The Fijian shark culture and mythology is one which deeply appeals to me. The shark is revered by many Fijians, and legend has it that Dakuwaqa, the ancient shark god, provides protection for the people when at sea.
But the tables are turned, and Dakuwaqa now urgently needs the help of his people: almost 70% of the 75 recorded elasmobranch species inhabiting Fijian waters are considered to be globally threatened with extinction.
It’s reassuring to see whole island communities responding to this urgency and coming together to protect sharks. The Shark Reef Marine Reserve (SRMR) located in the Beqa Channel, off the southern coast of Viti Levu, Fiji, is a striking example of collaboration for conservation.
For any shark diver, the species which are regular visitors to the reef come close to nirvana. To get an idea of how diverse the area is, Of Shark and Man, a recent film by David Diley, not only tells the story of the SRMR but is a stunning showcase of the reef’s most regular visitors, including white-tip reefs, black-tip reefs, grey reefs, tawny nurse, sickle-fin lemons, silver-tip reefs, tigers, and – the species most consider to be the main attraction – bull sharks.
While my ultimate (unrealistic, I know) shark dive would also include a white shark, hammerhead and wobbegong, eight different species in one location is without a doubt an excellent dive site and one worth protecting. Which is exactly what happened in 2004 when the SRMR was established and became the first official marine protected area (MPA) for sharks in Fijian waters.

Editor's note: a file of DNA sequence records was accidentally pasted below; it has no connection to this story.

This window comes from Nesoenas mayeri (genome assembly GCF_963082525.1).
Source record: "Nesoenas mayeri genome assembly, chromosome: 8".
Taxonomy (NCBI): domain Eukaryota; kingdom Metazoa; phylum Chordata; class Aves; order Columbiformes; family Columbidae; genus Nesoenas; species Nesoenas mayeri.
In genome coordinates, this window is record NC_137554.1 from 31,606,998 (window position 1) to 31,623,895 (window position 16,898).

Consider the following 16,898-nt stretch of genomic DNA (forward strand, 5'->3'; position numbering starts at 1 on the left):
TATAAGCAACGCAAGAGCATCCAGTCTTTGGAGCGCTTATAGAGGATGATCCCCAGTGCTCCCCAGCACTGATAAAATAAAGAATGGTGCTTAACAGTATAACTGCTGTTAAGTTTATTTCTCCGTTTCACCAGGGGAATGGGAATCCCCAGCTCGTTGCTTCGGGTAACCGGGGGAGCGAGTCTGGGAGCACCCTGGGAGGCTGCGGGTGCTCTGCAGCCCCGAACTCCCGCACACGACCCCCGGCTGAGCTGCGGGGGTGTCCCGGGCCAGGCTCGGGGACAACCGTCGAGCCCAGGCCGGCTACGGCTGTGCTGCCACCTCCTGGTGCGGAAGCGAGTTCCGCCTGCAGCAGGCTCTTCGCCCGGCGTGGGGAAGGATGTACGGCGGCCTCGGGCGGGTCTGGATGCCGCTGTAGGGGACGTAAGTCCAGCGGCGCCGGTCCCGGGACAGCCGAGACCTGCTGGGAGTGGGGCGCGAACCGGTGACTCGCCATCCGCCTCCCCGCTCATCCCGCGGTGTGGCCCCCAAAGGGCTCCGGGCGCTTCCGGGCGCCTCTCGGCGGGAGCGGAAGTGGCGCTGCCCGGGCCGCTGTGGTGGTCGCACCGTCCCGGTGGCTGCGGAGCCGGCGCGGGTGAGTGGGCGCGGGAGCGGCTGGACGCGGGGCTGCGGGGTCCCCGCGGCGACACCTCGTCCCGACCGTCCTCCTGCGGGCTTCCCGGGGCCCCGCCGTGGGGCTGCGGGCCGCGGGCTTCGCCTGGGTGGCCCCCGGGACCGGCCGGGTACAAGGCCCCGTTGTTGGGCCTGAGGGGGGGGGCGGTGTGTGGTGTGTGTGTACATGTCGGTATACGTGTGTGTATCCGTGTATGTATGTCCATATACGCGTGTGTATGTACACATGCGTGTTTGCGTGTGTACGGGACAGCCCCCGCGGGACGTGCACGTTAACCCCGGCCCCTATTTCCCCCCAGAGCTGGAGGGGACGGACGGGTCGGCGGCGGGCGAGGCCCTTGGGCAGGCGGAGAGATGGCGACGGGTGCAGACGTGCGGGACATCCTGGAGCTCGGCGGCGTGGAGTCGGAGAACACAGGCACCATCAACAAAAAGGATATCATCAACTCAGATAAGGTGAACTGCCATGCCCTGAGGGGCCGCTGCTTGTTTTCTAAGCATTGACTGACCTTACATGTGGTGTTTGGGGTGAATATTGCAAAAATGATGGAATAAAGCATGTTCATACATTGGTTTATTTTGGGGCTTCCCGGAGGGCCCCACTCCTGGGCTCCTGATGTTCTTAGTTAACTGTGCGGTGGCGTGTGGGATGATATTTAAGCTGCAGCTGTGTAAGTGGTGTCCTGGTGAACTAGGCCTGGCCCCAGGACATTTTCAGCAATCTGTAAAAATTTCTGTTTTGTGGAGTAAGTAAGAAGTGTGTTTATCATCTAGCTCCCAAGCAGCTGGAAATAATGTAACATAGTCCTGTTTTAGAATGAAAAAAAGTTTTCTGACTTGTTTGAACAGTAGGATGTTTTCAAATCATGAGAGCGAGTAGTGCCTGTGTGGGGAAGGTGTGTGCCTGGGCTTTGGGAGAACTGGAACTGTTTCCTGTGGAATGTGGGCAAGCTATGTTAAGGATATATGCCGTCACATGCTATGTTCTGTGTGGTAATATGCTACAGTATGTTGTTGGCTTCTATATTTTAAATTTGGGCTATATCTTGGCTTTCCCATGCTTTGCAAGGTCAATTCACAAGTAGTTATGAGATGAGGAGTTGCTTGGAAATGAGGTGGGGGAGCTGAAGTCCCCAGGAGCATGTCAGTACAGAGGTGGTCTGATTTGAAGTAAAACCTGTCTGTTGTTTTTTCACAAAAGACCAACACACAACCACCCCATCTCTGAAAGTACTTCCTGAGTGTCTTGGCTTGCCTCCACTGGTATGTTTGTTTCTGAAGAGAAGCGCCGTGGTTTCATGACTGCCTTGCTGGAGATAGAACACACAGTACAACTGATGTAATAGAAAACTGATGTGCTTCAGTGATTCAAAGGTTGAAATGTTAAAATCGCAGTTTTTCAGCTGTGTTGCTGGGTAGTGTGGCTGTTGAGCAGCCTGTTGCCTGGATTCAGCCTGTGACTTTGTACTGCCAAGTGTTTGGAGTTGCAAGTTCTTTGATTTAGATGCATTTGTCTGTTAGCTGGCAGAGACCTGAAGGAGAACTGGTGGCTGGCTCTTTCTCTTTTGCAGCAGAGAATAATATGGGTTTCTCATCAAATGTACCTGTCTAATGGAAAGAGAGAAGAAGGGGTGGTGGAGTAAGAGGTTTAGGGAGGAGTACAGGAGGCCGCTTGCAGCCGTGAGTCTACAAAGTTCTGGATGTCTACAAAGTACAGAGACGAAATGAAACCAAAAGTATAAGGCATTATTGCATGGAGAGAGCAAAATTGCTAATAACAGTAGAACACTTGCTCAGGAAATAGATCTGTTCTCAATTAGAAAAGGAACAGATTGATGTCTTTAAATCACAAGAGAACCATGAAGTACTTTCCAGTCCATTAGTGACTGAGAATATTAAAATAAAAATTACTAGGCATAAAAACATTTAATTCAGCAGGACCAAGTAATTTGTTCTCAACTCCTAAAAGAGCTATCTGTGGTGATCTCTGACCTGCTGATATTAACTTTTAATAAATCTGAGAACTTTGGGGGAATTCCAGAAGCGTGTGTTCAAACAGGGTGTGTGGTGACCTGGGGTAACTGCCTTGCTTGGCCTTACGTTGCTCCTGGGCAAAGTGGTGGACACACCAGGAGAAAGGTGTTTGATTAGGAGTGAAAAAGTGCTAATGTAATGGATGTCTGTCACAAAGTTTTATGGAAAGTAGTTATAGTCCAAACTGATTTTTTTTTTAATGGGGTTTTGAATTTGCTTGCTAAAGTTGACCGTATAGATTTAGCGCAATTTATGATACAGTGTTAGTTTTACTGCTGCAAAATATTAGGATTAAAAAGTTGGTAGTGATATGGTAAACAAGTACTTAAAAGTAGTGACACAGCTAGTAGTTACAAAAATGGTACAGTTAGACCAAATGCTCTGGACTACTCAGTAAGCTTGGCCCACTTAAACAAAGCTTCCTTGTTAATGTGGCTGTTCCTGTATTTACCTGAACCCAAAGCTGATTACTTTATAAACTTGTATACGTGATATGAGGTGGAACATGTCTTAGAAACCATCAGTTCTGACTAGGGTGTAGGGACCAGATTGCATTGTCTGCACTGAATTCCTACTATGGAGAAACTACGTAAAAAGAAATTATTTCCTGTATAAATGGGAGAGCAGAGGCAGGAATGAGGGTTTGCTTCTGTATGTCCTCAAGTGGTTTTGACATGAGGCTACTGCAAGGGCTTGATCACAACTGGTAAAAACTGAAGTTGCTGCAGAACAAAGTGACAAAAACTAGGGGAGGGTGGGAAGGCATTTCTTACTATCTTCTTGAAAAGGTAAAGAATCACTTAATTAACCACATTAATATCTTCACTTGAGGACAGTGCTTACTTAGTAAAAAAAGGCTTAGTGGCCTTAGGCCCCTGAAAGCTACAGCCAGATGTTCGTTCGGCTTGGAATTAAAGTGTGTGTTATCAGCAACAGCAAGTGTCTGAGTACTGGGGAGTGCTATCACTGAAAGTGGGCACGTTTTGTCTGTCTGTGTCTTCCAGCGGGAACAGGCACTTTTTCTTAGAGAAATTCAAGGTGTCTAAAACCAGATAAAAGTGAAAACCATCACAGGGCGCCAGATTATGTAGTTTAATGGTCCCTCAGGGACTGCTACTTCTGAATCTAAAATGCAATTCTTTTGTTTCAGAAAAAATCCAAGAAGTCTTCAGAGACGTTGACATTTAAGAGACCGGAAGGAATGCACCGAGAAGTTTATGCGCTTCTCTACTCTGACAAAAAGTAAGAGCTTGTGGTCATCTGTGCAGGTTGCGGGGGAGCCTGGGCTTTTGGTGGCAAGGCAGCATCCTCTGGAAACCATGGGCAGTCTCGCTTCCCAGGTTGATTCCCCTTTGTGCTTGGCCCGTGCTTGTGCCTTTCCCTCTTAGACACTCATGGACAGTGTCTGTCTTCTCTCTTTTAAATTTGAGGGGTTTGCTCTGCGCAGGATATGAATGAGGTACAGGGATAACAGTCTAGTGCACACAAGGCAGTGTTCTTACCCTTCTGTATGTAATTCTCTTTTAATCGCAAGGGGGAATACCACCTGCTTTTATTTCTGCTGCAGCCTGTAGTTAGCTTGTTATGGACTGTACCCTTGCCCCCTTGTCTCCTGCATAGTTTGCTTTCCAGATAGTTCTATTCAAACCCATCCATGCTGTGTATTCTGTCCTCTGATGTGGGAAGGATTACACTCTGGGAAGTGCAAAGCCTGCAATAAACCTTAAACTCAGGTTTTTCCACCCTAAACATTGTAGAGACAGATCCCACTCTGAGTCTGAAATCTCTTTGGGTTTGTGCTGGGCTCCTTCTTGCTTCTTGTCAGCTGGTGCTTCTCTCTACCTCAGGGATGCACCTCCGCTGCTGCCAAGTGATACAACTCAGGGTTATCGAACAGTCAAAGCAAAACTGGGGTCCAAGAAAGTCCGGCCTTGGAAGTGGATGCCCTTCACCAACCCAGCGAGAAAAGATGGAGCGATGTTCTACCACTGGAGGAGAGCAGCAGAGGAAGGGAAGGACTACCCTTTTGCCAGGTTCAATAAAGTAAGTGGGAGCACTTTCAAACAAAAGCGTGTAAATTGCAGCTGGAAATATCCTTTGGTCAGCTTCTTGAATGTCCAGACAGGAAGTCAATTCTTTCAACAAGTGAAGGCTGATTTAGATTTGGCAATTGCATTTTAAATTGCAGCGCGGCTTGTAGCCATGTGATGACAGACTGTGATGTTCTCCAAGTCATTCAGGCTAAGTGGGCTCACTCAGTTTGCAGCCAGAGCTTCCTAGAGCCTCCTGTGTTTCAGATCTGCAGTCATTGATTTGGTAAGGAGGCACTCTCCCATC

The MPA was created by the traditional owners of the reef, the villages of Wainiyabia and Galoa alongside Beqa Adventure Divers and the Fiji Department of Fisheries. Both villages relinquished their fishing rights in exchange for an alternative source of income which came from a levy of $20 Fiji dollars per diver.
It is this promise of a reliable source of income which has contributed largely to the MPAs success, because despite MPAs having been widely adopted as leading tools for marine conservation since the mid 1980s, those which fail to align management measures alongside the needs of those most dependent on the areas are usually doomed to failure.
The shark reef MPA proved so successful that in 2007 it was greatly expanded to include 30 miles along the southern coast of Viti Levu, now known as the “shark corridor”. Fishing yields have increased substantially around neighbouring areas, due to a spill-over effect of no-fishing practices within the MPA.
The overall picture is mixed, however. While it is clear that the establishment of the protected areas has been a success in terms of the community and improved fishing yields, the shark dive itself is considered controversial due to the fact that food is used to lure the sharks – usually the bull sharks – in, to increase the likelihood of photographic and viewing opportunities.
It has therefore been important to monitor the reef and its inhabitants, and ongoing studies have been in place since 2003 – prior to the establishment of the reserve – in order to ascertain whether the shark dive was resulting in negative learned behaviours or ecosystem interactions. Research began with fish species counts and fauna inventories being taken to serve as baseline data for future studies that aim at estimating short- and long-term effects of MPA management decisions.
Focusing on the bull shark Carcharhinus leucas, research using acoustic tracking and in-water observation potential long-term influences as a consequence of the provision of food at shark reef have been investigated, using data collected from 2003 to 2011. Results clearly showed that individual bull sharks are not permanent residents at the SRMR, but use the broader coastal area at different times on the southern coast of Viti Levu.